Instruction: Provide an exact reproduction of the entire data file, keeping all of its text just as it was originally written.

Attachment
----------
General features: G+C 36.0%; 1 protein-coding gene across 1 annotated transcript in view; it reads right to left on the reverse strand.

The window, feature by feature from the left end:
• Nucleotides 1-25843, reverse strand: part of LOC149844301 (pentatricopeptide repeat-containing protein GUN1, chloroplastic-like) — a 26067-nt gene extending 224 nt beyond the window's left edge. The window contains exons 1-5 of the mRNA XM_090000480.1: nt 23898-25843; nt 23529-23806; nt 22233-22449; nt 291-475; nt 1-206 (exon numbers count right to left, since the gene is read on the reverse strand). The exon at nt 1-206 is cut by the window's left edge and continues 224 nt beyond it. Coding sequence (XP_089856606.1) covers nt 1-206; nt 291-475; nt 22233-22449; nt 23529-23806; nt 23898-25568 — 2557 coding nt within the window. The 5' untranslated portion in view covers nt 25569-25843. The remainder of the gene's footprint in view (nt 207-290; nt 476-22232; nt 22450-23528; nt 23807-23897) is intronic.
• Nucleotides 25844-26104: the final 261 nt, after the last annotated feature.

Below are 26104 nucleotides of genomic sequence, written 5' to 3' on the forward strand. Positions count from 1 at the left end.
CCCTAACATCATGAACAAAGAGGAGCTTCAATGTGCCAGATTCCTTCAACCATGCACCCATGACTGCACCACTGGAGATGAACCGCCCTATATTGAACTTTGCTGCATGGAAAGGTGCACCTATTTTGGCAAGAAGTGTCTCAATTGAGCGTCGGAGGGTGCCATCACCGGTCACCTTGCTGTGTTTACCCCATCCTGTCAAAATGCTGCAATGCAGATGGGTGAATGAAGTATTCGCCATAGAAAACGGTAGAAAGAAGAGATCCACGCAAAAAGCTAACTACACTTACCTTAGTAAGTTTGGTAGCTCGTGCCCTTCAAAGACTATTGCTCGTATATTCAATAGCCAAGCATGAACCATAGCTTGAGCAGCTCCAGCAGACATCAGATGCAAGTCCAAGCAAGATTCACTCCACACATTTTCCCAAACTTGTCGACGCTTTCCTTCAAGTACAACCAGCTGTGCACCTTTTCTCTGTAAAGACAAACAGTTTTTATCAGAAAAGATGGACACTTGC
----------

General features: G+C 36.0%; 1 protein-coding gene across 1 annotated transcript in view; it reads right to left on the reverse strand.

The window, feature by feature from the left end:
• Nucleotides 1-25843, reverse strand: part of LOC149844301 (pentatricopeptide repeat-containing protein GUN1, chloroplastic-like) — a 26067-nt gene extending 224 nt beyond the window's left edge. The window contains exons 1-5 of the mRNA XM_090000480.1: nt 23898-25843; nt 23529-23806; nt 22233-22449; nt 291-475; nt 1-206 (exon numbers count right to left, since the gene is read on the reverse strand). The exon at nt 1-206 is cut by the window's left edge and continues 224 nt beyond it. Coding sequence (XP_089856606.1) covers nt 1-206; nt 291-475; nt 22233-22449; nt 23529-23806; nt 23898-25568 — 2557 coding nt within the window. The 5' untranslated portion in view covers nt 25569-25843. The remainder of the gene's footprint in view (nt 207-290; nt 476-22232; nt 22450-23528; nt 23807-23897) is intronic.
• Nucleotides 25844-26104: the final 261 nt, after the last annotated feature.

Below are 26104 nucleotides of genomic sequence, written 5' to 3' on the forward strand. Positions count from 1 at the left end.
CCCTAACATCATGAACAAAGAGGAGCTTCAATGTGCCAGATTCCTTCAACCATGCACCCATGACTGCACCACTGGAGATGAACCGCCCTATATTGAACTTTGCTGCATGGAAAGGTGCACCTATTTTGGCAAGAAGTGTCTCAATTGAGCGTCGGAGGGTGCCATCACCGGTCACCTTGCTGTGTTTACCCCATCCTGTCAAAATGCTGCAATGCAGATGGGTGAATGAAGTATTCGCCATAGAAAACGGTAGAAAGAAGAGATCCACGCAAAAAGCTAACTACACTTACCTTAGTAAGTTTGGTAGCTCGTGCCCTTCAAAGACTATTGCTCGTATATTCAATAGCCAAGCATGAACCATAGCTTGAGCAGCTCCAGCAGACATCAGATGCAAGTCCAAGCAAGATTCACTCCACACATTTTCCCAAACTTGTCGACGCTTTCCTTCAAGTACAACCAGCTGTGCACCTTTTCTCTGTAAAGACAAACAGTTTTTATCAGAAAAGATGGACACTTGC